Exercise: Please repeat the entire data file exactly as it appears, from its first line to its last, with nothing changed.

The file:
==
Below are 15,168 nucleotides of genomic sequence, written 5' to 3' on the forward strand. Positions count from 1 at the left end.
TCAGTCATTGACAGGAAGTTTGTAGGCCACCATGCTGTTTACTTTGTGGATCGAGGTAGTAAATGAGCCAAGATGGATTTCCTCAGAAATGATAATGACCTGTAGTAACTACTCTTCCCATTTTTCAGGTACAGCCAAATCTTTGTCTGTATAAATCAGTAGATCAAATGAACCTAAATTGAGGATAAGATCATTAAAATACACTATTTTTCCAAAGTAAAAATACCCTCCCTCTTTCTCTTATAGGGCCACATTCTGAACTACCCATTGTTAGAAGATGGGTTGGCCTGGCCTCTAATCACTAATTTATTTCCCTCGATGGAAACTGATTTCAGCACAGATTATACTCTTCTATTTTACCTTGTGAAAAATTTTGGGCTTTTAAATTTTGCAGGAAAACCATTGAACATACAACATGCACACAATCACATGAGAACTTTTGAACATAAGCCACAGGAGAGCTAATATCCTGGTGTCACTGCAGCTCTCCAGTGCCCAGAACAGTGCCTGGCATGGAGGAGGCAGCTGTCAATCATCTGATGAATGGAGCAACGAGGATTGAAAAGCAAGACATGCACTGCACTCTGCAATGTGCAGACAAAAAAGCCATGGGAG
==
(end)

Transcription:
Below are 15,168 nucleotides of genomic sequence, written 5' to 3' on the forward strand. Positions count from 1 at the left end.
TCAGTCATTGACAGGAAGTTTGTAGGCCACCATGCTGTTTACTTTGTGGATCGAGGTAGTAAATGAGCCAAGATGGATTTCCTCAGAAATGATAATGACCTGTAGTAACTACTCTTCCCATTTTTCAGGTACAGCCAAATCTTTGTCTGTATAAATCAGTAGATCAAATGAACCTAAATTGAGGATAAGATCATTAAAATACACTATTTTTCCAAAGTAAAAATACCCTCCCTCTTTCTCTTATAGGGCCACATTCTGAACTACCCATTGTTAGAAGATGGGTTGGCCTGGCCTCTAATCACTAATTTATTTCCCTCGATGGAAACTGATTTCAGCACAGATTATACTCTTCTATTTTACCTTGTGAAAAATTTTGGGCTTTTAAATTTTGCAGGAAAACCATTGAACATACAACATGCACACAATCACATGAGAACTTTTGAACATAAGCCACAGGAGAGCTAATATCCTGGTGTCACTGCAGCTCTCCAGTGCCCAGAACAGTGCCTGGCATGGAGGAGGCAGCTGTCAATCATCTGATGAATGGAGCAACGAGGATTGAAAAGCAAGACATGCACTGCACTCTGCAATGTGCAGACAAAAAAGCCATGGGAG